Monday, May 20, 2013

lessons from an academic conference

Last weekend I attended the American Academy of Religion (Eastern International Regional) Meeting held at the University of Toronto.  Over the course of two days, there were over 100 scholars presenting talks on various aspects of religion and I was one of them.  The topics ranged from transformation in pilgrimage to photographs of Old Colony Mennonite life to Hindu texts to mysticism in the book of Job to Buddhist art practices to imagination in the Muslim context to conservation of sacred materials to the philosophies of Derrida and Balthasar to imperfect martyrs to sexual metaphors for the reign of God to church planting in Germany to pews vs. chairs to cancer as the apocalypse.  And that's just a small sampling of the breadth of material that was offered for our learning pleasure.

For those of you unfamiliar with academic conferences, let me explain how they work.  First, these meetings are meant to be opportunities for conversation between students, teachers, and researchers on a particular subject - in this case, religion.  To this end, most of the people attending a conference are presenters as well as audience members.  Aside from a few plenary sessions which feature keynote speakers, the presenters are speaking to a relatively small crowd (a dozen or less was the average at this conference).  The schedule is usually divided into panels, each lasting one-and-a-half hours and featuring three presentations.  Each presenter is allowed 20 minutes to present their paper (most read from a written text and add comments as they go) and then there are about 10 minutes for questions.  Since most of the people at these meetings are quite knowledgeable, the discussions can be quite complex and in-depth.

In general, I have a great time presenting at these conferences; they challenge me to communicate my findings and ideas clearly and concisely, and the questions always help me see where I could expand  my knowledge and improve my communication skills.  In addition, by attending various presentations and talks I always learn a lot about areas that I would never have the time (nor inclination) to study and these sessions make me not only better informed, but a better student of life.  Perhaps most importantly, I meet a lot of scholars and learners from across the world who are interesting, intelligent, amusing, and usually have rich stories to tell. Over the years, I have learned some important lessons from attending these conferences:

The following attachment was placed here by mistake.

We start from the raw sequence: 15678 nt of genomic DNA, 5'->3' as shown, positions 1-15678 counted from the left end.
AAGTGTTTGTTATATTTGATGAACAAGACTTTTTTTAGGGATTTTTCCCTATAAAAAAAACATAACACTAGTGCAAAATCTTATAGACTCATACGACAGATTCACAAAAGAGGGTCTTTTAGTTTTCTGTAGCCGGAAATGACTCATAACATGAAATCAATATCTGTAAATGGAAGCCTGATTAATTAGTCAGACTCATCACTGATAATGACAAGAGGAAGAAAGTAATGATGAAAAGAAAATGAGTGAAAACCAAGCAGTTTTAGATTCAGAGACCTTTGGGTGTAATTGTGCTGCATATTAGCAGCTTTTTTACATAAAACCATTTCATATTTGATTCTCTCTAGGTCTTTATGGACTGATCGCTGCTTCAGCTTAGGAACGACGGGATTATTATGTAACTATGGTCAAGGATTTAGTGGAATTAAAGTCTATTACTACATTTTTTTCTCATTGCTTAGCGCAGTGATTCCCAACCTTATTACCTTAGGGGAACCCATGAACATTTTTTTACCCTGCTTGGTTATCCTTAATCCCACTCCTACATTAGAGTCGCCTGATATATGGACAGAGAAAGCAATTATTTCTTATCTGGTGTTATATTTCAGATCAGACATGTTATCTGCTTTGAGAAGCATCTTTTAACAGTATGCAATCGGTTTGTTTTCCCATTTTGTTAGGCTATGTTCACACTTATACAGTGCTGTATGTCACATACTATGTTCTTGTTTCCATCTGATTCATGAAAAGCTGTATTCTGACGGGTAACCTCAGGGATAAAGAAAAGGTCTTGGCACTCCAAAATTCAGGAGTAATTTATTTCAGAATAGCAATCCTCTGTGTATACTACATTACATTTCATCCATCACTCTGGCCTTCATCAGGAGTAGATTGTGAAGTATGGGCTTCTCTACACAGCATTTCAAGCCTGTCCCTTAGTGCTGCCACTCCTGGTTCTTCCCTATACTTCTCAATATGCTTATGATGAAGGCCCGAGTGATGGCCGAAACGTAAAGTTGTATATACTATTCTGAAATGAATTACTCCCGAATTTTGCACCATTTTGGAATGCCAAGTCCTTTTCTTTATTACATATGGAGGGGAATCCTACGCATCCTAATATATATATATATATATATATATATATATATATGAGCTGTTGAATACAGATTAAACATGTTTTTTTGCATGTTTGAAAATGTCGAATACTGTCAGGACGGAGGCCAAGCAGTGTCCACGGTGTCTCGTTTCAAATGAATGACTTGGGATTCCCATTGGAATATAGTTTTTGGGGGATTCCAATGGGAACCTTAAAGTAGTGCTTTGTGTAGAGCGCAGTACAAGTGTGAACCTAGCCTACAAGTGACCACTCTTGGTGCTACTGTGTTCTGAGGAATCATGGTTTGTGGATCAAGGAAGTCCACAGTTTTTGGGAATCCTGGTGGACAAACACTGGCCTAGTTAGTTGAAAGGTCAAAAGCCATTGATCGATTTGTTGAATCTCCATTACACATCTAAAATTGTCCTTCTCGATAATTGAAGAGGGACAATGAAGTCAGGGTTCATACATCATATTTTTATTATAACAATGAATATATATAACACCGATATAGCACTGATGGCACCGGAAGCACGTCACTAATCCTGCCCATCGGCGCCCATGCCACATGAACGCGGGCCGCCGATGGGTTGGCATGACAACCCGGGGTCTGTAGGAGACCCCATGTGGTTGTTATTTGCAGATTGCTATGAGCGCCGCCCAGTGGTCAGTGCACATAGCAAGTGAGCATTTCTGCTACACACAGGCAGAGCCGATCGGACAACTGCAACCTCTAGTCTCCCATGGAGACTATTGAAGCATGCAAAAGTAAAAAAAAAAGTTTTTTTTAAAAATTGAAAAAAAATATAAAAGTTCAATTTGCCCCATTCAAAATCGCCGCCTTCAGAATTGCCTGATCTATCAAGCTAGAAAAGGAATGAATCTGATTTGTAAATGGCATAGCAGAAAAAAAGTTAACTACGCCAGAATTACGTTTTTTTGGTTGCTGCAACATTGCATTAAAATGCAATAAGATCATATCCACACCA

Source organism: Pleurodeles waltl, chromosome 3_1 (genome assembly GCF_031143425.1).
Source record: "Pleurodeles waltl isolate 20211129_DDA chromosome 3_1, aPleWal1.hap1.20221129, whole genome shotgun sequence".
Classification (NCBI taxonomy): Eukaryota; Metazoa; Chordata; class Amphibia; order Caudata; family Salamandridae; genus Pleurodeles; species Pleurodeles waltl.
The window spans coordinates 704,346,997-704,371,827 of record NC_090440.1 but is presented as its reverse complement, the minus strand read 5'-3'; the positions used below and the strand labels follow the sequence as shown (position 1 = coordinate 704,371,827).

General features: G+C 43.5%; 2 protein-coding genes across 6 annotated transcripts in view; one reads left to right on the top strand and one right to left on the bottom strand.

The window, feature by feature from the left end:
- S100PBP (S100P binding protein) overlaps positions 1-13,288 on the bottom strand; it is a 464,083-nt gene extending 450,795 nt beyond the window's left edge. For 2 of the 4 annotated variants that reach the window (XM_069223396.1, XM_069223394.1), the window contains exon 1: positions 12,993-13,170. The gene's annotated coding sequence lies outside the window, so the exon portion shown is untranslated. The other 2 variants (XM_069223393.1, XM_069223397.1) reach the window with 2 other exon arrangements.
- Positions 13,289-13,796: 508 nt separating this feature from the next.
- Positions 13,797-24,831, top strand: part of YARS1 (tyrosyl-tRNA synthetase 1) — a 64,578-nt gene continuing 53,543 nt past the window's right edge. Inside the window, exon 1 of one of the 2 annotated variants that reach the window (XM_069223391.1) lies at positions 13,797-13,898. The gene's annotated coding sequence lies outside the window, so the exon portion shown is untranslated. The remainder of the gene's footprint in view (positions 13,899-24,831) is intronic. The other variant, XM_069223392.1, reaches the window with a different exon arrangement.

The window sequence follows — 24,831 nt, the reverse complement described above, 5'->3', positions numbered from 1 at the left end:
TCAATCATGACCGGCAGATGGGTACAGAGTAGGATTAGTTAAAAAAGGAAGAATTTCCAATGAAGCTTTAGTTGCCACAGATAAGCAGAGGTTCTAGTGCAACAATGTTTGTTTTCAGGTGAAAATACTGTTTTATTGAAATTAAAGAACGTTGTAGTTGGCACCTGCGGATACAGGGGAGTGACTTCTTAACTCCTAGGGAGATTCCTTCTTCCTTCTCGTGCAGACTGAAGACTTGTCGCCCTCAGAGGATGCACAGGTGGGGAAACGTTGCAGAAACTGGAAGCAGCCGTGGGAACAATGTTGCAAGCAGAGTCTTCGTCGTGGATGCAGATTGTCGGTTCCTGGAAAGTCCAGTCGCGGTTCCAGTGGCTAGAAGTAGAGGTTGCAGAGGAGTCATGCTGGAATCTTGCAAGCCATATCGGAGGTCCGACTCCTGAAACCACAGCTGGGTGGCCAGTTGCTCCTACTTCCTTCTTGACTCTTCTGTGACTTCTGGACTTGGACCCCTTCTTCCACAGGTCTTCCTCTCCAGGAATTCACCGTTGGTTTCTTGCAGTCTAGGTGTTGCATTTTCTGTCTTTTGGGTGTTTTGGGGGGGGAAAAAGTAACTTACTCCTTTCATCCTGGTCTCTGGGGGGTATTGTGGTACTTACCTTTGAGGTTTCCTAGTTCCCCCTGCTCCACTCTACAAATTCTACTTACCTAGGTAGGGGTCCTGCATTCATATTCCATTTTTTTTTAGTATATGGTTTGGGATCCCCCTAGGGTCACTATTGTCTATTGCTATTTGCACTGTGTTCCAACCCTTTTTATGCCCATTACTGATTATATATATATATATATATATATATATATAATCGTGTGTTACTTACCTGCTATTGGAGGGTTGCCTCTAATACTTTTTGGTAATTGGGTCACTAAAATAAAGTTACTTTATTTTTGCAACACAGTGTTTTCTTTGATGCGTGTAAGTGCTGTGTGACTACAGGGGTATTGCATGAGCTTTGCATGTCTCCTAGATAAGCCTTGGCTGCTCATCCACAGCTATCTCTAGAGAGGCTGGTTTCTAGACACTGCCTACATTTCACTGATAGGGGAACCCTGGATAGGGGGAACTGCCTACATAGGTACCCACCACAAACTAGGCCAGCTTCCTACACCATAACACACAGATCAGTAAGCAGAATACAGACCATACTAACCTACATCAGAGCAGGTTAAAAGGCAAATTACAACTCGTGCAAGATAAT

1.  Listening is more important than telling people what I know.  At all of these conferences there is usually some time to socialise.  Being an introvert (and many scholars are) this can be challenging, but I have found that it is quite easy to talk to strangers at these meetings.  All I have to do is ask them what they are studying and away they go: everyone loves to talk about what they are passionate about.  Unfortunately, some will go on and on and on without ever including me in the conversation or noticing that I have lost interest.  A few people, no matter what the topic being discussed, always bring it back to their area of interest.  It seems to go with the territory when people are so invested in a specific field of study.  Others are better at involving people in a dialogue and I have made some very mutually beneficial connections.  It would be a shame for me to go to a conference and spend the whole time talking about my pet topic.  I would consider myself no richer for having done that.  So at each conference, I tend to look for someone standing or sitting alone; I walk over to them, ask them a question, and listen.  Sometimes it gets boring (at which time a trip to the snack table or the bathroom is usually a good exit strategy), but most times, I meet a wonderful human being who is interesting and has something to teach me.